Adoption research has kindled the development of two popular instruments designed to measure change. In 1973 Gene Hall and colleagues developed the concerns-based adoption model (CBAM) that measures change along the continuum of skill development. A second dimension of CBAM identifies stages of concern (SoC), in which concern is conceptualized as the intensity of motivations, thoughts, and feelings moving an individual past internal acceptance toward a more global perspective.

Rogers's theoretical framework remains the most widely used theory leading to a deeper understanding of the process and rate of adoption of an innovation. The characteristics and classifications described are the pivotal factors influencing individual change and acceptance of an innovation into a social system.

—Mitzi P. Trahan, MA, PhD

Gollakota, Kamala, and Kokila Doshi. “Diffusion of Technological Innovations in Rural Areas.” Journal of Corporate Citizenship 41 (2011): 69–82. Print.

Hall, Gene E., R. C. Wallace, and W. A. Dossett. A Developmental Conceptualization of the Adoption Process within Educational Institutions. Austin: U of Texas, 1973. Print.

Hebert, Dustin M. “Innovation Diffusion Factors Affecting Electronic Assessment System Adoption in Teacher Education.” National Teacher Educational Journal 5.2 (2012): 35–44. Print.

Magsamen-Conrad, Kate, et al. “Bridging the Divide: Using UTAUT to Predict Multigenerational Tablet Adoption Practices.” Computers in Human Behavior 50 (2015): 186–196. Print.

Neo, Emily, and Philip J. Calvert. “Facebook and the Diffusion of Innovation in New Zealand Public Libraries.” Journal of Librarianship and Information Science 44.4 (2012): 227–37. Print.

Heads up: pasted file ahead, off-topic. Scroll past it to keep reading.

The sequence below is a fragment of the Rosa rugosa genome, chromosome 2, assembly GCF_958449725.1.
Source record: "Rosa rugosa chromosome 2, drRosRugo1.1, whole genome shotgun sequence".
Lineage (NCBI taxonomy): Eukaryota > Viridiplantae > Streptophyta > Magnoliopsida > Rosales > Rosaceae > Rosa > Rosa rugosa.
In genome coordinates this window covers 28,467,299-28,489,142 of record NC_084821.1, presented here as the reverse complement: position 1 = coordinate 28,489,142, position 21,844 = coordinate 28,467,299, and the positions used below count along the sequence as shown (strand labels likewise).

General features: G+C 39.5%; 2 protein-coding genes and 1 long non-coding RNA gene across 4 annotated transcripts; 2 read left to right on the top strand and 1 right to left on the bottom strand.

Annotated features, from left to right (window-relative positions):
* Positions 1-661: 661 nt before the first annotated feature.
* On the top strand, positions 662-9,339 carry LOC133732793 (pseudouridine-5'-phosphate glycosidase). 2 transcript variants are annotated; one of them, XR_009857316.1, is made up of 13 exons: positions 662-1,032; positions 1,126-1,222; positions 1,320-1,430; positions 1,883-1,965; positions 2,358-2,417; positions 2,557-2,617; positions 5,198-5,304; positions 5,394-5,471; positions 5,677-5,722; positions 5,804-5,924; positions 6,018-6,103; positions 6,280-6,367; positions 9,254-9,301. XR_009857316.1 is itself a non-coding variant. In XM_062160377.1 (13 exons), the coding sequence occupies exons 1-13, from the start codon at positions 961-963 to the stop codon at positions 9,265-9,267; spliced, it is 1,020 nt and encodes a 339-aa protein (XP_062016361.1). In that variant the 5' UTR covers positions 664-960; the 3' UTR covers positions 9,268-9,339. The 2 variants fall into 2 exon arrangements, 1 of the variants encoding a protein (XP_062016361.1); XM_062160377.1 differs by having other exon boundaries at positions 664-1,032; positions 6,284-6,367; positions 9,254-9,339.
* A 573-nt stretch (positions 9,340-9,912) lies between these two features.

Parrinello, Michael. C. “Prevention of Metabolic Syndrome from Atypical Antipsychotic Medications: Applying Rogers’ Diffusion of Innovations Model in Clinical Practice.” Journal of Psychosocial Nursing & Mental Health Services 50.12 (2012): 36–44. Print.

Rogers, Everett M. Diffusion of Innovations. 5th ed. New York: Free Press, 2003. Print.

Sahin, Ismail I. “Detailed Review of Rogers’ Diffusion of Innovations Theory and Educational Technology-related Studies Based on Rogers’ Theory.” The Turkish Online Journal of Educational Technology 5.2 (2006): 14–23. PDF file.

Shinohara, Kazunori, and Hiroshi Okuda. “Dynamic Innovation Diffusion Modeling.” Computational Economics 35.1 (2010): 51–62. Print.

Soffer, Tal, Rafi Nachmias, and Judith Ram. “Diffusion of Web Supported Instruction in Higher Education—the Case of Tel-Aviv University.” Journal of Educational Technology & Society 13.3 (2010): 212. Print.

Stummer, Christian, et al. “Innovation Diffusion of Repeat Purchase Products in a Competitive Market: An Agent-Based Simulation Approach.” European Journal of Operational Research 245.1 (2015): 157–167. Print.

Zhang, Xiaojun, et al. “Using Diffusion of Innovation Theory to Understand the Factors Impacting Patient Acceptance and Use of Consumer E-Health Innovations: A Case Study in a Primary Care Clinic.” BMC Health Services Research 15.1 (2015): 1–15. PDF file.